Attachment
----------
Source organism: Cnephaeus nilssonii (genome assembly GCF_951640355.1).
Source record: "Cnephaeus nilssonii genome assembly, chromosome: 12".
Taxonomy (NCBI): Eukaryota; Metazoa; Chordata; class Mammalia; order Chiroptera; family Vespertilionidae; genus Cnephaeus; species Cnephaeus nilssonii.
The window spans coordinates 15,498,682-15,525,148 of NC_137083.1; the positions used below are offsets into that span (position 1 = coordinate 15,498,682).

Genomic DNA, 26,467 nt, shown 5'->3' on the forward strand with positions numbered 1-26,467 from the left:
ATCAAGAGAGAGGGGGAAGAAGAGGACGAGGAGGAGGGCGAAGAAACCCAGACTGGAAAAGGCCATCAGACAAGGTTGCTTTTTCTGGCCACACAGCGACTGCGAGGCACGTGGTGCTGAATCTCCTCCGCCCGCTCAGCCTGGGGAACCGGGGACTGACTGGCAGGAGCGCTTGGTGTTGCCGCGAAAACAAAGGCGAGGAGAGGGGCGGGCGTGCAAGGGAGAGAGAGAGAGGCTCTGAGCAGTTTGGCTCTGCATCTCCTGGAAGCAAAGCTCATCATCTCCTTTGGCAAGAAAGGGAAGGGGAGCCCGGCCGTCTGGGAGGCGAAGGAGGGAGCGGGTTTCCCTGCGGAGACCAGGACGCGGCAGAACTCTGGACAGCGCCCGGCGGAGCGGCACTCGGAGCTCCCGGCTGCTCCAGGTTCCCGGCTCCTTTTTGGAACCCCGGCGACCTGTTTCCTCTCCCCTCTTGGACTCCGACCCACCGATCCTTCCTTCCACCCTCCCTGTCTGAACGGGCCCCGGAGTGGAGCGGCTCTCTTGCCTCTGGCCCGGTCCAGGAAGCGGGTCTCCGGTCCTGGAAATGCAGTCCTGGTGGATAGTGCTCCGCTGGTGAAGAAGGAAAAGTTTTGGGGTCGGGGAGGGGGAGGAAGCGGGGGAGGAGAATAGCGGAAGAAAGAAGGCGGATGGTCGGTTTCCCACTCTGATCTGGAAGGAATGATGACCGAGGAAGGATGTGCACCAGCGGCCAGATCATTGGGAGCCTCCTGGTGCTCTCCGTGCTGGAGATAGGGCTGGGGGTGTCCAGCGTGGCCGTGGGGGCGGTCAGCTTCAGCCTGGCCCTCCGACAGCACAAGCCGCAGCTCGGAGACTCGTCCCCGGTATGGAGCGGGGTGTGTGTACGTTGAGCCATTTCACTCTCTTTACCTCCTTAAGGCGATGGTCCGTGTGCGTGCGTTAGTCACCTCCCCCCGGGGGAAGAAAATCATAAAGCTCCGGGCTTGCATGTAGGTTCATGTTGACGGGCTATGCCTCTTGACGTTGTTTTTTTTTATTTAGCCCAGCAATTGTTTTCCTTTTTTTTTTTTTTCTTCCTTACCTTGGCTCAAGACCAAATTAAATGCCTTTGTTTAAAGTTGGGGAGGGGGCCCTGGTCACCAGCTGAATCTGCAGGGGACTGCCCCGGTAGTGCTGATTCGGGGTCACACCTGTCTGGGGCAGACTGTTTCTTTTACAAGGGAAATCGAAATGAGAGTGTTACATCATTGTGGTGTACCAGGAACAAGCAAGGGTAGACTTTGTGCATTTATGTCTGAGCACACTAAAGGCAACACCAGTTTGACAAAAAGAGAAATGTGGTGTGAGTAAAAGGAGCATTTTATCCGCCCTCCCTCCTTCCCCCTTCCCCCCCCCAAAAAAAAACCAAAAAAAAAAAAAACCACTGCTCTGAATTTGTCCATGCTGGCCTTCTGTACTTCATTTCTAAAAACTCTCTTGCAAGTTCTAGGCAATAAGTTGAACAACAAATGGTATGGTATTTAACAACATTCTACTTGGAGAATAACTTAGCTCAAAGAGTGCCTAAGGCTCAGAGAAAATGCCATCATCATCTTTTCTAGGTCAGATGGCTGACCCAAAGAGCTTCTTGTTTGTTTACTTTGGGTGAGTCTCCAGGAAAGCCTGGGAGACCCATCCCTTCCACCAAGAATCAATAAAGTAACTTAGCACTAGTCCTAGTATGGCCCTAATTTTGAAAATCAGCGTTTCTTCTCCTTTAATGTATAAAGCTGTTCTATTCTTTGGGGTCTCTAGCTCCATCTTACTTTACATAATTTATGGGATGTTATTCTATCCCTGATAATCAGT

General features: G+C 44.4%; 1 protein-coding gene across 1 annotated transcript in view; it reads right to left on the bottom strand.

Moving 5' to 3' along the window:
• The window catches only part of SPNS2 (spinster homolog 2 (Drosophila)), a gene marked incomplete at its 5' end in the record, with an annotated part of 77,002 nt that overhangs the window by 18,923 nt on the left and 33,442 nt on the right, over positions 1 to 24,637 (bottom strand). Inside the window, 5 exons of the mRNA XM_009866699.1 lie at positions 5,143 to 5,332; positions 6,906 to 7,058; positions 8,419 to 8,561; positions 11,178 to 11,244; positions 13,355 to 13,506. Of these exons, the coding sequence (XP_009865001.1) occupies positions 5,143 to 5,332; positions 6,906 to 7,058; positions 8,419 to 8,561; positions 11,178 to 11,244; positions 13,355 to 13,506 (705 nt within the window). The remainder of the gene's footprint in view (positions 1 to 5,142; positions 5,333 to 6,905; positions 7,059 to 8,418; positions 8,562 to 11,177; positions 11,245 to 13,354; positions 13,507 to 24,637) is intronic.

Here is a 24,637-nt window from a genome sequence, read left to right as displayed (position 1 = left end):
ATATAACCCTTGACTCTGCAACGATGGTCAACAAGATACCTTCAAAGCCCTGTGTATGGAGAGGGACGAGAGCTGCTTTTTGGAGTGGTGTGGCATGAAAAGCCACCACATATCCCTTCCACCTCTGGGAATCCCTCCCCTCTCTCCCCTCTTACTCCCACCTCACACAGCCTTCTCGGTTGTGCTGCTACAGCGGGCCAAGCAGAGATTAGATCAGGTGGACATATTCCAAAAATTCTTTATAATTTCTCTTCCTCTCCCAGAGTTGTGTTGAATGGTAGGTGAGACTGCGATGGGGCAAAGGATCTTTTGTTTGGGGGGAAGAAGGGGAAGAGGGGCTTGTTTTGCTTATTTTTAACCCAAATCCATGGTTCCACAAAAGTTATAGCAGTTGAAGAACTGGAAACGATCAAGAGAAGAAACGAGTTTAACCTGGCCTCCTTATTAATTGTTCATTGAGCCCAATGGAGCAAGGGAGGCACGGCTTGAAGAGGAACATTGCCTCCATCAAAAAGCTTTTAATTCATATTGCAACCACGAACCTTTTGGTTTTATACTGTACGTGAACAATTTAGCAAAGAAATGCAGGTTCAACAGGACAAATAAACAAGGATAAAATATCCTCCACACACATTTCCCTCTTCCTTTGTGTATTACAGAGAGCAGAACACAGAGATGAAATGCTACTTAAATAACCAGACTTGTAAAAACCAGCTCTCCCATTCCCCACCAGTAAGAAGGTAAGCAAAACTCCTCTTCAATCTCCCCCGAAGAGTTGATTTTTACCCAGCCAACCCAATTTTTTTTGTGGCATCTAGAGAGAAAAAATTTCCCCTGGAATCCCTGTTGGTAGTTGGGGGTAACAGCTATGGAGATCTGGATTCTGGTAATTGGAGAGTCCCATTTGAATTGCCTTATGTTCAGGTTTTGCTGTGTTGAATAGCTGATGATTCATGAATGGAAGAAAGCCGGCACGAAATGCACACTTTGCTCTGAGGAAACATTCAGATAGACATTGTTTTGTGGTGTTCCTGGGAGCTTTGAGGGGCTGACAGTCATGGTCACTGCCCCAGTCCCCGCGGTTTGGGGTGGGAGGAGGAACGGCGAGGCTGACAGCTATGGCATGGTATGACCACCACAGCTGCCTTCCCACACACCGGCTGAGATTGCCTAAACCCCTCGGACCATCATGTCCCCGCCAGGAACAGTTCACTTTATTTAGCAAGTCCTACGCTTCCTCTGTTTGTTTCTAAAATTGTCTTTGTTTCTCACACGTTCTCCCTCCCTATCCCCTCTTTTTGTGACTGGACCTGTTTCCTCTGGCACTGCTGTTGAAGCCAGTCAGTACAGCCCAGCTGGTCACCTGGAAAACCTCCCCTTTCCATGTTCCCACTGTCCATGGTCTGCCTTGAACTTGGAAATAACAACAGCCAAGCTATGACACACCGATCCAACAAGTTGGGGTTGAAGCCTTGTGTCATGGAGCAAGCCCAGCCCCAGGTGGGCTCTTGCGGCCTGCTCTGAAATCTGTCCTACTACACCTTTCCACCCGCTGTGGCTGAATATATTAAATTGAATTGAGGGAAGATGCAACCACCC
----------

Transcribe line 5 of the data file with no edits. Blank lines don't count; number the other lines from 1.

Genomic DNA, 26,467 nt, shown 5'->3' on the forward strand with positions numbered 1-26,467 from the left: